Sean Hayes learned about synergy at an early age, upon hearing that his grandfather, a dairy farmer in Rocky Hill, had turned his milk delivery business into a successful, long-running school bus company.
"He delivered milk and all of the kids would come out, so he just started picking them up and bringing them to school," he says.
The third-generation entrepreneur now has a synergy plan all his own — restore Powder Ridge ski area in Middlefield as a compliment to Brownstone Exploration and Discovery Park, his successful adventure park in Portland.
The park, which Hayes operates with help from two older brothers, to the town's historic brownstone quarries, where long abandoned quarry walls now surround scuba divers, wake-boarders and rock climbers.
In Middlefield, Hayes is looking to leverage a ski area that in its heyday attracted 100,000 visitors each winter. His plan, unlike previous proposals, is far less reliant on snow, he says, because the market has changed.
"A single sport facility cannot succeed in this local market. So what you have to do is create a destination for more than a single purpose. This will be an X-Games type facility," he says, referring to the annual extreme sports event hosted by ESPN. "Trust me, we will draw traffic from New York City."
While Hayes initially spent just $100,000 to bring Brownstone back, he expects to invest between $4-$5 million to get Powder Ridge up and running again. The "night-and-day" difference in infrastructure improvements required, he says, is the main reason he decided against leasing the property, an agreement Brownstone enjoys with the Town of Portland.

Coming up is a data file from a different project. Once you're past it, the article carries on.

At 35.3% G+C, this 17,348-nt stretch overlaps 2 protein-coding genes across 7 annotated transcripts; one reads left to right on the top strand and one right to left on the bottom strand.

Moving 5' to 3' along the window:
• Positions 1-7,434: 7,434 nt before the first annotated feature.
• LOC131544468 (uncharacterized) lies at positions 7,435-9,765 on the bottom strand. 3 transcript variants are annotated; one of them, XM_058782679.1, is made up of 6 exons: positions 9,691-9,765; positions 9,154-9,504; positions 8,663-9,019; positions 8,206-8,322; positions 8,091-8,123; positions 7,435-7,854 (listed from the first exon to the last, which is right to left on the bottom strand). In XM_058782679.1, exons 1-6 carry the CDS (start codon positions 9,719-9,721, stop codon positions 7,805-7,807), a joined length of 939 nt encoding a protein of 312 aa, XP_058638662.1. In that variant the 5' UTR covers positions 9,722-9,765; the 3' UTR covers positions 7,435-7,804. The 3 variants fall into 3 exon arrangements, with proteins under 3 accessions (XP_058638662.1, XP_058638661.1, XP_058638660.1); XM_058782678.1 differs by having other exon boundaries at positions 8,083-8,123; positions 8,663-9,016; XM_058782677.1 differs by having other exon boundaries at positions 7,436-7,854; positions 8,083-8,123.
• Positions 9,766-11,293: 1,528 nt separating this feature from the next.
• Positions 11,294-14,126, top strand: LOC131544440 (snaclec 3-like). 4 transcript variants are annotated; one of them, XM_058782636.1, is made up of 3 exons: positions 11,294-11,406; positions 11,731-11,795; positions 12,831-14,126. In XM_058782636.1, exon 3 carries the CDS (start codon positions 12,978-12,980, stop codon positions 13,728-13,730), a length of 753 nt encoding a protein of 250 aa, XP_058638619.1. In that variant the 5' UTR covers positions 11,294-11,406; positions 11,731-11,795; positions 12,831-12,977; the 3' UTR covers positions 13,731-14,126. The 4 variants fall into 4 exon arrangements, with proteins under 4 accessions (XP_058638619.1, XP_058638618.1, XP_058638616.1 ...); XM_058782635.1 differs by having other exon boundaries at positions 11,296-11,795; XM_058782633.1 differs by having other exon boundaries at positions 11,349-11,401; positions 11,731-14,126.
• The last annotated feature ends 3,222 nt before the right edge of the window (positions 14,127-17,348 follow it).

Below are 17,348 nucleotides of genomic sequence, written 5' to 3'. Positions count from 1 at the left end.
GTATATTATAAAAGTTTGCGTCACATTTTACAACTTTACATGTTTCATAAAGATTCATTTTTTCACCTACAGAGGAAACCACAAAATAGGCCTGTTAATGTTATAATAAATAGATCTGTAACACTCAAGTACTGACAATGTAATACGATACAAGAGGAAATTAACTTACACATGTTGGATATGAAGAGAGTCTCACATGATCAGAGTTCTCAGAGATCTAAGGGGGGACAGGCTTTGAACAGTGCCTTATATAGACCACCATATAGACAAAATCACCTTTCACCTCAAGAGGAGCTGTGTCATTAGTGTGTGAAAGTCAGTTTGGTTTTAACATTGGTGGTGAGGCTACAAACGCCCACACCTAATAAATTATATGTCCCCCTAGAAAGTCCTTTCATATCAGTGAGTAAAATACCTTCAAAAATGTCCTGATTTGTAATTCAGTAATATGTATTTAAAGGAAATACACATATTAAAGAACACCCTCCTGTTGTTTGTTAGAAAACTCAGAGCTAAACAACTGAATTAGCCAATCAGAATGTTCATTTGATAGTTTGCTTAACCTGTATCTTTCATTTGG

"It has worked out very, very well for us," says Susan Bransfield, the town's first selectman.
Under a 25-year lease agreement with the town, Bransfield said Brownstone returns 15-percent of all ticket sales back to Portland. Since opening in the spring of 2007, Brownstone has paid the town more than $524,000 according to financial records.
"It's a nice revenue source. It's a tourist attraction and its a very useful function of our quarries that were abandoned and weren't being used which is not unlike what's happening in Middlefield," Bransfield says.
For the time being, Hayes has turned his attention to Powder Ridge which he has agreed to buy from the town of Middlefield for $700,000 and for which he plans to invest millions more to turn the ski area into a winter sports park.
Following a presentation last week to residents during a public hearing, Hayes returned to the property this weekend where he enthusiastically repeated his plans, which include a fine dining restaurant, spa and retail shops, a boardwalk, as well as a ski lodge, bar and cafeteria.
And of course, synthetic ski slopes.
"It is a new business model. It's taken us six years to formulate, refine and define everything in that business plan. It works, we know how to make it work. We're going to implement here."
Hayes has said all along that his success in Middlefield depends on whether the town supports his ideas. Later this month, he will host the first of at least two meet-and-greets at Powder Ridge where residents are welcome to share their thoughts, ideas and concerns.
The initial meet-and-greet scheduled for Saturday, March 24, at noon, will focus on Hayes' building restoration plan. At the second meet-and-greet (not yet scheduled) he plans to share his vision of the property's expansion.
Success, Hayes says, won't come overnight. Then again, he knows patience pays off.
"I learned a long time ago you don't buy 400 buses all at once. You buy 20 buses every year."